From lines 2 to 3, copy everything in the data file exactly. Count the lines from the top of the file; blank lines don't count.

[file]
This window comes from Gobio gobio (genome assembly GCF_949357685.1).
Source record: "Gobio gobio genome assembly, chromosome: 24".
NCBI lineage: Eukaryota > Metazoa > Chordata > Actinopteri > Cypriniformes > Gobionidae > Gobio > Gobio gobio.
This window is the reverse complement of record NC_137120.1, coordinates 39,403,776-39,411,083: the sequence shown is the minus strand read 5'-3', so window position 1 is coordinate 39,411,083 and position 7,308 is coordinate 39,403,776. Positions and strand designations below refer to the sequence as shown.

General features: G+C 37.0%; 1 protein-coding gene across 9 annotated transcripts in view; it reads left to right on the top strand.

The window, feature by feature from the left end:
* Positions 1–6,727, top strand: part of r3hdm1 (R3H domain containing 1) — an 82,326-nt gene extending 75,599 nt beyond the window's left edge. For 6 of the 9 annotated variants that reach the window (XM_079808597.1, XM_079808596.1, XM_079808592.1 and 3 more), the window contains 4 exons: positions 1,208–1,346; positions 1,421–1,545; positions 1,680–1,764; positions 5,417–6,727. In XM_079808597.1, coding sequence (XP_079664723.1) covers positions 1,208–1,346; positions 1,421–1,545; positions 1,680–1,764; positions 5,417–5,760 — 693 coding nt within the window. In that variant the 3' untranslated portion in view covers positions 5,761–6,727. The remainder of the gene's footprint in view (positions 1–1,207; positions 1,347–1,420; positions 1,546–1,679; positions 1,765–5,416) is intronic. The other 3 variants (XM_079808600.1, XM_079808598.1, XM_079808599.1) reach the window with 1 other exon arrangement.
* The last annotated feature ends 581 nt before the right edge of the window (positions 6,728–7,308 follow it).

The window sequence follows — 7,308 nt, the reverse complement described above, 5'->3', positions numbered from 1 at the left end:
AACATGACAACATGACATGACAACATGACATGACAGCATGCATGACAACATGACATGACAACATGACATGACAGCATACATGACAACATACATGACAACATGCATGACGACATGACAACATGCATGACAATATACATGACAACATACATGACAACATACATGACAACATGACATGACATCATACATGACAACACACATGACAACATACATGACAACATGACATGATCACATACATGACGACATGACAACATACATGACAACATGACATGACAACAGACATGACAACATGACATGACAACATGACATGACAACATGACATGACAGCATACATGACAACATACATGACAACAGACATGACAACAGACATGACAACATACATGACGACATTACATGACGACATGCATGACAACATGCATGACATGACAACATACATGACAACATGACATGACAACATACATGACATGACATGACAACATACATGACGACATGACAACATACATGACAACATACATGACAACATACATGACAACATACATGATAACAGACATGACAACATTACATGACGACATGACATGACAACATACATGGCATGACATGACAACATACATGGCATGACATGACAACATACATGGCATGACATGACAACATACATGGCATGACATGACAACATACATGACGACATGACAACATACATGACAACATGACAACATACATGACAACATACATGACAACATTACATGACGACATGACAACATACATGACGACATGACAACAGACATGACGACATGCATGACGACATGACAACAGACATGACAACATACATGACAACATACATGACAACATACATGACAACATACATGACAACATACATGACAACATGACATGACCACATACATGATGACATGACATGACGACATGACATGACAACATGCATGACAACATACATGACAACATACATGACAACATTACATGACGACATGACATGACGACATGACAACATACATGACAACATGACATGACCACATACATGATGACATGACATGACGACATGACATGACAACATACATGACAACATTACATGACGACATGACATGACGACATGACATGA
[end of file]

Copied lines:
Source record: "Gobio gobio genome assembly, chromosome: 24".
NCBI lineage: Eukaryota > Metazoa > Chordata > Actinopteri > Cypriniformes > Gobionidae > Gobio > Gobio gobio.